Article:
Percentage: The percentage here is not the percentage of the position, but the percentage of the pixel in the whole pixel in the range you select. Wait a minute. Some people will say that the total number of pixels in this photo is only 207 284. How come there are 227 7228 pixels in this range? Isn't that self-contradictory? Very good observation, because I choose the RGB channel, the total number of pixels is multiplied by three, later I will talk about each channel. Well, after the above study, you have a better understanding of the histogram, but not enough, there are more complex. Continuing with this histogram, there are several parameters on the left, average, standard deviation, median, and pixels. What do these parameters mean? Average value: The higher the average value, the brighter the photo as a whole, with 128 as the median value. Its algorithm is: the total brightness of the image to the total number of image pixels. Take the picture above for example. Its average value is 117, which is close to 128, so the exposure is normal. Standard deviation: Standard deviation is a statistical term. A measure of the degree of dispersion of data distribution, used to measure the extent to which data values deviate from the arithmetic mean. The smaller the standard deviation, the fewer deviations from the average, and vice versa. The magnitude of standard deviation can be measured by the multiplier relationship between standard deviation and average value. Standard deviation formula: Sample standard deviation S = Sqrt [((xi-x pull)^ 2)/(N-1)], in the formula represents the sum, x pull represents the average of the sample x used, ^ 2 represents the quadratic square root, Sqrt represents the square root. All of these are not important. Just understand. What we need to know is the relationship between the standard deviation and the picture. The bigger the standard deviation is, the more obvious the contrast is, and vice versa. Intermediate value: The brightness value of all the pixels in the image is arranged from small to large, and then the value is located in the middle. The data is divided into two parts, one part is larger than the value and the other part is smaller than the value. (If there are even pixels, there are two numbers in the middle, take the front one.) The meaning of the middle value is to reflect the overall brightness of the picture from the other side, whether it is overexposed or underexposed. It is complementary to the average value, but there is no accurate average value, the specific reasons for my own experience. Pixel: This is not much to say. Everyone is familiar with it.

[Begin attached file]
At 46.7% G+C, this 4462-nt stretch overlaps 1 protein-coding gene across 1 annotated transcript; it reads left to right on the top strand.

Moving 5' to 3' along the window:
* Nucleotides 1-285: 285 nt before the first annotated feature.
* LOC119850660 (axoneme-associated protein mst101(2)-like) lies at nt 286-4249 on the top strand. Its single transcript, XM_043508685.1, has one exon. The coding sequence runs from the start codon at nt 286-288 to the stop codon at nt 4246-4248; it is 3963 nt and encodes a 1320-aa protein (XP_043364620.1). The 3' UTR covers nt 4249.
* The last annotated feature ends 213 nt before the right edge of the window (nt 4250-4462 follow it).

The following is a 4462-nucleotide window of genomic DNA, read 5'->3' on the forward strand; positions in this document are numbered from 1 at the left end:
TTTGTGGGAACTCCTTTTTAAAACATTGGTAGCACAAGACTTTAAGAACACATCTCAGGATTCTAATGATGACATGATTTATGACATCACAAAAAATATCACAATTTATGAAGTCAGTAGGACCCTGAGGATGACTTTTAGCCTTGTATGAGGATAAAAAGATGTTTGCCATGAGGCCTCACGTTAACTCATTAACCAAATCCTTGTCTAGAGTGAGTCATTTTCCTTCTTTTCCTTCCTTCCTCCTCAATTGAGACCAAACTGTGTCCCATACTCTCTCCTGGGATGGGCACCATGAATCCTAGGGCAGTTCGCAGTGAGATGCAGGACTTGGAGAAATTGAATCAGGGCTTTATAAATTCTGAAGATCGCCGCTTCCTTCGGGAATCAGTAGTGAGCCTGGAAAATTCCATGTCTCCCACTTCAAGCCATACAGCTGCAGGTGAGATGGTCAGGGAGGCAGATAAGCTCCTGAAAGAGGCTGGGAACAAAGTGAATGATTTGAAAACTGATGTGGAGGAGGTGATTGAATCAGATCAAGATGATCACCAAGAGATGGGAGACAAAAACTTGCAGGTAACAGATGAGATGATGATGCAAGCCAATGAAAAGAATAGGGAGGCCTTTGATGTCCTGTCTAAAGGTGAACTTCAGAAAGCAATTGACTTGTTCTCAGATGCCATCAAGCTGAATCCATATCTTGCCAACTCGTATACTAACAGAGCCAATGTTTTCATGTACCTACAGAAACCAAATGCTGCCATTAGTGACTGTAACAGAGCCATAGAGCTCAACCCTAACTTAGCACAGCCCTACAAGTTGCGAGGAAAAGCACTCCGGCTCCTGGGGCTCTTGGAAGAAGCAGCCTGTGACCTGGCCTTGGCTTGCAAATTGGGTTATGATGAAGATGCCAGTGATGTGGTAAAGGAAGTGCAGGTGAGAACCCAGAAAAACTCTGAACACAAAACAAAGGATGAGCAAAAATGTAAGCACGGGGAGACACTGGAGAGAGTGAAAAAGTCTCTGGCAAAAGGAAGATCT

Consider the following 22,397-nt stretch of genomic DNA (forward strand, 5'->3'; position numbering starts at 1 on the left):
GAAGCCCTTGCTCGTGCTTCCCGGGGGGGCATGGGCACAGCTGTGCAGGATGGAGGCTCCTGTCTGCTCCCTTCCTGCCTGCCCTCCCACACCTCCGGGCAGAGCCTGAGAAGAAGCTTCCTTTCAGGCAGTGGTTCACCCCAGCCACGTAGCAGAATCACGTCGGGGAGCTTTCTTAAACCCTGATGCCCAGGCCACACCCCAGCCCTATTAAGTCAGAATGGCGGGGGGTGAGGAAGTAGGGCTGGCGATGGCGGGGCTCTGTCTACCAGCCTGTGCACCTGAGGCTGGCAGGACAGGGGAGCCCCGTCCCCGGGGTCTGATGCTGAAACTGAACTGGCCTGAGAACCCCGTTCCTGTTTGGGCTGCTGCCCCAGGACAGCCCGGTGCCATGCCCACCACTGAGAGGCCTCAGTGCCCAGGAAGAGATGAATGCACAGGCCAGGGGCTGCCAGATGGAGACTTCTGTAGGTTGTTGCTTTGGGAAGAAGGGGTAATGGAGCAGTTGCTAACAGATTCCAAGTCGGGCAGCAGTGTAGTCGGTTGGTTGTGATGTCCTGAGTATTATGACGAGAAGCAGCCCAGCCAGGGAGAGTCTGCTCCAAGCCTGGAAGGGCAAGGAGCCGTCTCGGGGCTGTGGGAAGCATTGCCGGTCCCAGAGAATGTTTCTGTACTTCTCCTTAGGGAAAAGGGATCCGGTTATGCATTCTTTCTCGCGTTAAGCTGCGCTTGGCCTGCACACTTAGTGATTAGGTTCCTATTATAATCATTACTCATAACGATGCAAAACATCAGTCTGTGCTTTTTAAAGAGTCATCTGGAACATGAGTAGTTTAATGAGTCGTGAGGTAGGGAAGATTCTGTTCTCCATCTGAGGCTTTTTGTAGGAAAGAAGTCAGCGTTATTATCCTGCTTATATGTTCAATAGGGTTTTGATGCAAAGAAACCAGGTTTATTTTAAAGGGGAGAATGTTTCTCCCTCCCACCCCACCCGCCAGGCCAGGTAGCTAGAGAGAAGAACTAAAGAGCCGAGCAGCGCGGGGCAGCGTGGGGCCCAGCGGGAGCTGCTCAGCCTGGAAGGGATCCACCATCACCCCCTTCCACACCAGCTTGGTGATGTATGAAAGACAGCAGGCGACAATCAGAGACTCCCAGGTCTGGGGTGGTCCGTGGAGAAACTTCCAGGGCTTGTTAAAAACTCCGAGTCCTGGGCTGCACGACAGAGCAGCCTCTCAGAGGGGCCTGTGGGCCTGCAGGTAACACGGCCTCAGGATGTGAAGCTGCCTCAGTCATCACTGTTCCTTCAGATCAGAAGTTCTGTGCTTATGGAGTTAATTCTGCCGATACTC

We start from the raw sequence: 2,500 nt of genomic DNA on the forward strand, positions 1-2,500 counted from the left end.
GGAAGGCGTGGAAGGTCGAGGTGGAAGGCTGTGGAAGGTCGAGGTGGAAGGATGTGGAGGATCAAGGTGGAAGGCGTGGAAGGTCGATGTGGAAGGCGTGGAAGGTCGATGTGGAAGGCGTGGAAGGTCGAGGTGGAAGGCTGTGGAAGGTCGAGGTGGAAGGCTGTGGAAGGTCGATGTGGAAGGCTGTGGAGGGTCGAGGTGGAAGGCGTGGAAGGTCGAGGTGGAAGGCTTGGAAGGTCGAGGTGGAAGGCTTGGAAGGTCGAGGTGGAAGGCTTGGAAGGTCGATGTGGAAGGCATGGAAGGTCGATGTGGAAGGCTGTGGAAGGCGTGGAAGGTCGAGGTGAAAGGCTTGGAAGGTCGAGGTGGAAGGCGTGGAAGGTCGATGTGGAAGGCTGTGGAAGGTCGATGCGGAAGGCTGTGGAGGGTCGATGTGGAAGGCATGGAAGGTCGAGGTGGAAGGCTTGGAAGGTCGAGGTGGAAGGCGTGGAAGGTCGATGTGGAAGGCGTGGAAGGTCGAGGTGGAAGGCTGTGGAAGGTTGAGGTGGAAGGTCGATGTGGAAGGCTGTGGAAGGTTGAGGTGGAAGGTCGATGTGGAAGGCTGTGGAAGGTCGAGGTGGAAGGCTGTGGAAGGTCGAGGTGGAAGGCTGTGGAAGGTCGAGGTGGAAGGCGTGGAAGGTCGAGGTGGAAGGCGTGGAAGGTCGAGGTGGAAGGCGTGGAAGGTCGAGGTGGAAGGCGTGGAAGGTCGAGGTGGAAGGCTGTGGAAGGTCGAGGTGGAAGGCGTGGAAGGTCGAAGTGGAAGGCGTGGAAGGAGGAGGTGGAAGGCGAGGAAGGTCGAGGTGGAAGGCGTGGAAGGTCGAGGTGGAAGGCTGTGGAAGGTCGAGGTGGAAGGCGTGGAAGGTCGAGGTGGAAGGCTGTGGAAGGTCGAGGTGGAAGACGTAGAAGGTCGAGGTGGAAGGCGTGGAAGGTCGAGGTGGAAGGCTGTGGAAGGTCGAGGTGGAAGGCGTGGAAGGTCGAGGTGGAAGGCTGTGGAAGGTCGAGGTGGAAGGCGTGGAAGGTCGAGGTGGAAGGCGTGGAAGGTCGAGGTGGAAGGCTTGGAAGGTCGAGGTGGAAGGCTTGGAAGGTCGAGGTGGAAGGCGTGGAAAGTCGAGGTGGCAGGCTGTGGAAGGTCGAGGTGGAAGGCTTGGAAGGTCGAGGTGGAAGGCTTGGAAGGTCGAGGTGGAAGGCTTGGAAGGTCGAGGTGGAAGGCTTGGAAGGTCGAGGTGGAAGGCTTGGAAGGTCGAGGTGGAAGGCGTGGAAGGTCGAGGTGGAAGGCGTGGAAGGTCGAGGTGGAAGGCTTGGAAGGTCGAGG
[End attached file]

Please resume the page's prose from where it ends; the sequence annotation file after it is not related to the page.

3. What is the passageway?

After reading and understanding the above, you should have a more comprehensive understanding of the histogram, but you still need some knowledge to really understand the histogram.